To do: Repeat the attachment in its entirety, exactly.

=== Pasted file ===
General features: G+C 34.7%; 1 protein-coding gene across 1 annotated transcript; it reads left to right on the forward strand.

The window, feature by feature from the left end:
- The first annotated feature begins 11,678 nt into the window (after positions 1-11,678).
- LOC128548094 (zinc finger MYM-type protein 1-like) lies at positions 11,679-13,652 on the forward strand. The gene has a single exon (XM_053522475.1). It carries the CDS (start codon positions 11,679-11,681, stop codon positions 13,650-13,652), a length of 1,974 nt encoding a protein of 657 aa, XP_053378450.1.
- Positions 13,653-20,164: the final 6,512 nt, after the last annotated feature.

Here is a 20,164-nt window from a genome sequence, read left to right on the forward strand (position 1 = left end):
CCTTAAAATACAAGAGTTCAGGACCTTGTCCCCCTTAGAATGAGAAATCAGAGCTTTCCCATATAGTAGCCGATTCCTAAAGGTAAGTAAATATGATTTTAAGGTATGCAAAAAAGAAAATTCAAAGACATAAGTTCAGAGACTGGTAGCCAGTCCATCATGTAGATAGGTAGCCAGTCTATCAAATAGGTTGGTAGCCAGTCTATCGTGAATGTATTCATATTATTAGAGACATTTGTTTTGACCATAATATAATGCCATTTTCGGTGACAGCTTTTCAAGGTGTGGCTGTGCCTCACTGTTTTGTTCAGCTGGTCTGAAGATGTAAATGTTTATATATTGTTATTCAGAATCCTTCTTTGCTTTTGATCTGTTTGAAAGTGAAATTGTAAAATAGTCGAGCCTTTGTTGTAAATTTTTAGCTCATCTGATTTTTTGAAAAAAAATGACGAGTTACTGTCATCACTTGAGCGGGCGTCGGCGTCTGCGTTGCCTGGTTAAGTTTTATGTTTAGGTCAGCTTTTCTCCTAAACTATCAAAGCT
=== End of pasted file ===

General features: G+C 34.7%; 1 protein-coding gene across 1 annotated transcript; it reads left to right on the forward strand.

The window, feature by feature from the left end:
- The first annotated feature begins 11,678 nt into the window (after positions 1-11,678).
- LOC128548094 (zinc finger MYM-type protein 1-like) lies at positions 11,679-13,652 on the forward strand. The gene has a single exon (XM_053522475.1). It carries the CDS (start codon positions 11,679-11,681, stop codon positions 13,650-13,652), a length of 1,974 nt encoding a protein of 657 aa, XP_053378450.1.
- Positions 13,653-20,164: the final 6,512 nt, after the last annotated feature.

Here is a 20,164-nt window from a genome sequence, read left to right on the forward strand (position 1 = left end):
CCTTAAAATACAAGAGTTCAGGACCTTGTCCCCCTTAGAATGAGAAATCAGAGCTTTCCCATATAGTAGCCGATTCCTAAAGGTAAGTAAATATGATTTTAAGGTATGCAAAAAAGAAAATTCAAAGACATAAGTTCAGAGACTGGTAGCCAGTCCATCATGTAGATAGGTAGCCAGTCTATCAAATAGGTTGGTAGCCAGTCTATCGTGAATGTATTCATATTATTAGAGACATTTGTTTTGACCATAATATAATGCCATTTTCGGTGACAGCTTTTCAAGGTGTGGCTGTGCCTCACTGTTTTGTTCAGCTGGTCTGAAGATGTAAATGTTTATATATTGTTATTCAGAATCCTTCTTTGCTTTTGATCTGTTTGAAAGTGAAATTGTAAAATAGTCGAGCCTTTGTTGTAAATTTTTAGCTCATCTGATTTTTTGAAAAAAAATGACGAGTTACTGTCATCACTTGAGCGGGCGTCGGCGTCTGCGTTGCCTGGTTAAGTTTTATGTTTAGGTCAGCTTTTCTCCTAAACTATCAAAGCT